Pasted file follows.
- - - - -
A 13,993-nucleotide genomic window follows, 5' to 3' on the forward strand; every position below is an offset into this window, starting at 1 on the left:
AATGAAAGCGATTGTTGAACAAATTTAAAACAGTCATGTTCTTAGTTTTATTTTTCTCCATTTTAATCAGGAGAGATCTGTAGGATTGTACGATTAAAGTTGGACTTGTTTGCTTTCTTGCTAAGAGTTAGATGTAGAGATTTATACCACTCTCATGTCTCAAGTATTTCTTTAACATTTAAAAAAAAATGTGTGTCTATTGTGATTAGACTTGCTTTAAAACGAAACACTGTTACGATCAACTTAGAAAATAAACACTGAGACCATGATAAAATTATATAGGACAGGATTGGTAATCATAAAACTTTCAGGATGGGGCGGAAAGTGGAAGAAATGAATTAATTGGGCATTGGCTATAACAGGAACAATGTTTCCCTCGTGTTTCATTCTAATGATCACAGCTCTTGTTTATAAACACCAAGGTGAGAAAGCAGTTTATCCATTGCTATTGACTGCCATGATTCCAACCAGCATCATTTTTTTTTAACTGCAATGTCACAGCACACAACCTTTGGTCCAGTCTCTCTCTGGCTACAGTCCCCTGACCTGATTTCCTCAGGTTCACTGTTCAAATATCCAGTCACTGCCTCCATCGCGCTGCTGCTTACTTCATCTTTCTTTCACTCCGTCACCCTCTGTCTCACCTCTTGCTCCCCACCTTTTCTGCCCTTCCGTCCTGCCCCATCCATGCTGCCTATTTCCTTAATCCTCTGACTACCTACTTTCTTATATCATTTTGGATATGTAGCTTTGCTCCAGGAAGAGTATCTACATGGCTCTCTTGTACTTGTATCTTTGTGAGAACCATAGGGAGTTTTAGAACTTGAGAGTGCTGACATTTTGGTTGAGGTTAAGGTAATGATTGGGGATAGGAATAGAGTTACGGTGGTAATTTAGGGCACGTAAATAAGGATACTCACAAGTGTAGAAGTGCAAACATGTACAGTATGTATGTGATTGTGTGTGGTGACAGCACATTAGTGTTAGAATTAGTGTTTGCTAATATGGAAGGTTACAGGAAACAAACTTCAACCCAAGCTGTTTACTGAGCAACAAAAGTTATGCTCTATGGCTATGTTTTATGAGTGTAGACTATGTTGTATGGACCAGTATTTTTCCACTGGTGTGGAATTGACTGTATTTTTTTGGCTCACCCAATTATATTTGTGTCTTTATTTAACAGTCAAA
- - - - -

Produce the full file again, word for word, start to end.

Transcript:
A 13,993-nucleotide genomic window follows, 5' to 3' on the forward strand; every position below is an offset into this window, starting at 1 on the left:
AATGAAAGCGATTGTTGAACAAATTTAAAACAGTCATGTTCTTAGTTTTATTTTTCTCCATTTTAATCAGGAGAGATCTGTAGGATTGTACGATTAAAGTTGGACTTGTTTGCTTTCTTGCTAAGAGTTAGATGTAGAGATTTATACCACTCTCATGTCTCAAGTATTTCTTTAACATTTAAAAAAAAATGTGTGTCTATTGTGATTAGACTTGCTTTAAAACGAAACACTGTTACGATCAACTTAGAAAATAAACACTGAGACCATGATAAAATTATATAGGACAGGATTGGTAATCATAAAACTTTCAGGATGGGGCGGAAAGTGGAAGAAATGAATTAATTGGGCATTGGCTATAACAGGAACAATGTTTCCCTCGTGTTTCATTCTAATGATCACAGCTCTTGTTTATAAACACCAAGGTGAGAAAGCAGTTTATCCATTGCTATTGACTGCCATGATTCCAACCAGCATCATTTTTTTTTAACTGCAATGTCACAGCACACAACCTTTGGTCCAGTCTCTCTCTGGCTACAGTCCCCTGACCTGATTTCCTCAGGTTCACTGTTCAAATATCCAGTCACTGCCTCCATCGCGCTGCTGCTTACTTCATCTTTCTTTCACTCCGTCACCCTCTGTCTCACCTCTTGCTCCCCACCTTTTCTGCCCTTCCGTCCTGCCCCATCCATGCTGCCTATTTCCTTAATCCTCTGACTACCTACTTTCTTATATCATTTTGGATATGTAGCTTTGCTCCAGGAAGAGTATCTACATGGCTCTCTTGTACTTGTATCTTTGTGAGAACCATAGGGAGTTTTAGAACTTGAGAGTGCTGACATTTTGGTTGAGGTTAAGGTAATGATTGGGGATAGGAATAGAGTTACGGTGGTAATTTAGGGCACGTAAATAAGGATACTCACAAGTGTAGAAGTGCAAACATGTACAGTATGTATGTGATTGTGTGTGGTGACAGCACATTAGTGTTAGAATTAGTGTTTGCTAATATGGAAGGTTACAGGAAACAAACTTCAACCCAAGCTGTTTACTGAGCAACAAAAGTTATGCTCTATGGCTATGTTTTATGAGTGTAGACTATGTTGTATGGACCAGTATTTTTCCACTGGTGTGGAATTGACTGTATTTTTTTGGCTCACCCAATTATATTTGTGTCTTTATTTAACAGTCAAA